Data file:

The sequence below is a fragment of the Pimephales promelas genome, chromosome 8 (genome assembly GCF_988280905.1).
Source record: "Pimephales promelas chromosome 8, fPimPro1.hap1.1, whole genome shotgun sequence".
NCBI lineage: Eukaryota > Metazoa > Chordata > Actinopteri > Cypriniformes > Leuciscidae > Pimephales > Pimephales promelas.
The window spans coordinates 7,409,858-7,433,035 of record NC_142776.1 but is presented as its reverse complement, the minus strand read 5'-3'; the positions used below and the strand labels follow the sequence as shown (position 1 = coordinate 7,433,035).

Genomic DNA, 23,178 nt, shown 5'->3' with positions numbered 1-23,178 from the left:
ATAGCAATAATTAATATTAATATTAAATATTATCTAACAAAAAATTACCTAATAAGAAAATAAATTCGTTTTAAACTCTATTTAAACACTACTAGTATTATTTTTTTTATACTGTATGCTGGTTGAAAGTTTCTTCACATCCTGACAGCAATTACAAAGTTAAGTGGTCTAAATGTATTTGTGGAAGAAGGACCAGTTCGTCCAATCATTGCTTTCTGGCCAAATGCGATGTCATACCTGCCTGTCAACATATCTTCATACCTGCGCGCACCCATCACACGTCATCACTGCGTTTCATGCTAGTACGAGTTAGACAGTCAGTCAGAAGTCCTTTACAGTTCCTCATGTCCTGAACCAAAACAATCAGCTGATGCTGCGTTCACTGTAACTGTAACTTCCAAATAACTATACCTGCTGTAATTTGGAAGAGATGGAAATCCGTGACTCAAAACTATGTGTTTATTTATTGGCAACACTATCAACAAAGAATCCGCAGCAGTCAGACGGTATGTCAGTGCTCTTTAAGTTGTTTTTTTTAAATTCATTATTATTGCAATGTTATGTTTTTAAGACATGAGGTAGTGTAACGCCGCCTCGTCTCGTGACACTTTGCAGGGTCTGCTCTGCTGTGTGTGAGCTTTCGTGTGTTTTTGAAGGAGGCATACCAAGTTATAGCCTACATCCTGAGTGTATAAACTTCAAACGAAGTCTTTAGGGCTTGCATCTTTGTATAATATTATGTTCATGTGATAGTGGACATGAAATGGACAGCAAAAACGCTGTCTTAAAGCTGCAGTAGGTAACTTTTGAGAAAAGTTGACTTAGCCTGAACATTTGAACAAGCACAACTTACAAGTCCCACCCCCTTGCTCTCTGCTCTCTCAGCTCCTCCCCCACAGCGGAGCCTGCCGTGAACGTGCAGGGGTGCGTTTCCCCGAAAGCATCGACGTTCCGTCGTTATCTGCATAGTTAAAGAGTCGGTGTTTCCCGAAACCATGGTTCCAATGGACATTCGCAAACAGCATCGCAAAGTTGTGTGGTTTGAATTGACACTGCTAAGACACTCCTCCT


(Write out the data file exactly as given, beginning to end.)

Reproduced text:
The sequence below is a fragment of the Pimephales promelas genome, chromosome 8 (genome assembly GCF_988280905.1).
Source record: "Pimephales promelas chromosome 8, fPimPro1.hap1.1, whole genome shotgun sequence".
NCBI lineage: Eukaryota > Metazoa > Chordata > Actinopteri > Cypriniformes > Leuciscidae > Pimephales > Pimephales promelas.
The window spans coordinates 7,409,858-7,433,035 of record NC_142776.1 but is presented as its reverse complement, the minus strand read 5'-3'; the positions used below and the strand labels follow the sequence as shown (position 1 = coordinate 7,433,035).

Genomic DNA, 23,178 nt, shown 5'->3' with positions numbered 1-23,178 from the left:
ATAGCAATAATTAATATTAATATTAAATATTATCTAACAAAAAATTACCTAATAAGAAAATAAATTCGTTTTAAACTCTATTTAAACACTACTAGTATTATTTTTTTTATACTGTATGCTGGTTGAAAGTTTCTTCACATCCTGACAGCAATTACAAAGTTAAGTGGTCTAAATGTATTTGTGGAAGAAGGACCAGTTCGTCCAATCATTGCTTTCTGGCCAAATGCGATGTCATACCTGCCTGTCAACATATCTTCATACCTGCGCGCACCCATCACACGTCATCACTGCGTTTCATGCTAGTACGAGTTAGACAGTCAGTCAGAAGTCCTTTACAGTTCCTCATGTCCTGAACCAAAACAATCAGCTGATGCTGCGTTCACTGTAACTGTAACTTCCAAATAACTATACCTGCTGTAATTTGGAAGAGATGGAAATCCGTGACTCAAAACTATGTGTTTATTTATTGGCAACACTATCAACAAAGAATCCGCAGCAGTCAGACGGTATGTCAGTGCTCTTTAAGTTGTTTTTTTTAAATTCATTATTATTGCAATGTTATGTTTTTAAGACATGAGGTAGTGTAACGCCGCCTCGTCTCGTGACACTTTGCAGGGTCTGCTCTGCTGTGTGTGAGCTTTCGTGTGTTTTTGAAGGAGGCATACCAAGTTATAGCCTACATCCTGAGTGTATAAACTTCAAACGAAGTCTTTAGGGCTTGCATCTTTGTATAATATTATGTTCATGTGATAGTGGACATGAAATGGACAGCAAAAACGCTGTCTTAAAGCTGCAGTAGGTAACTTTTGAGAAAAGTTGACTTAGCCTGAACATTTGAACAAGCACAACTTACAAGTCCCACCCCCTTGCTCTCTGCTCTCTCAGCTCCTCCCCCACAGCGGAGCCTGCCGTGAACGTGCAGGGGTGCGTTTCCCCGAAAGCATCGACGTTCCGTCGTTATCTGCATAGTTAAAGAGTCGGTGTTTCCCGAAACCATGGTTCCAATGGACATTCGCAAACAGCATCGCAAAGTTGTGTGGTTTGAATTGACACTGCTAAGACACTCCTCCT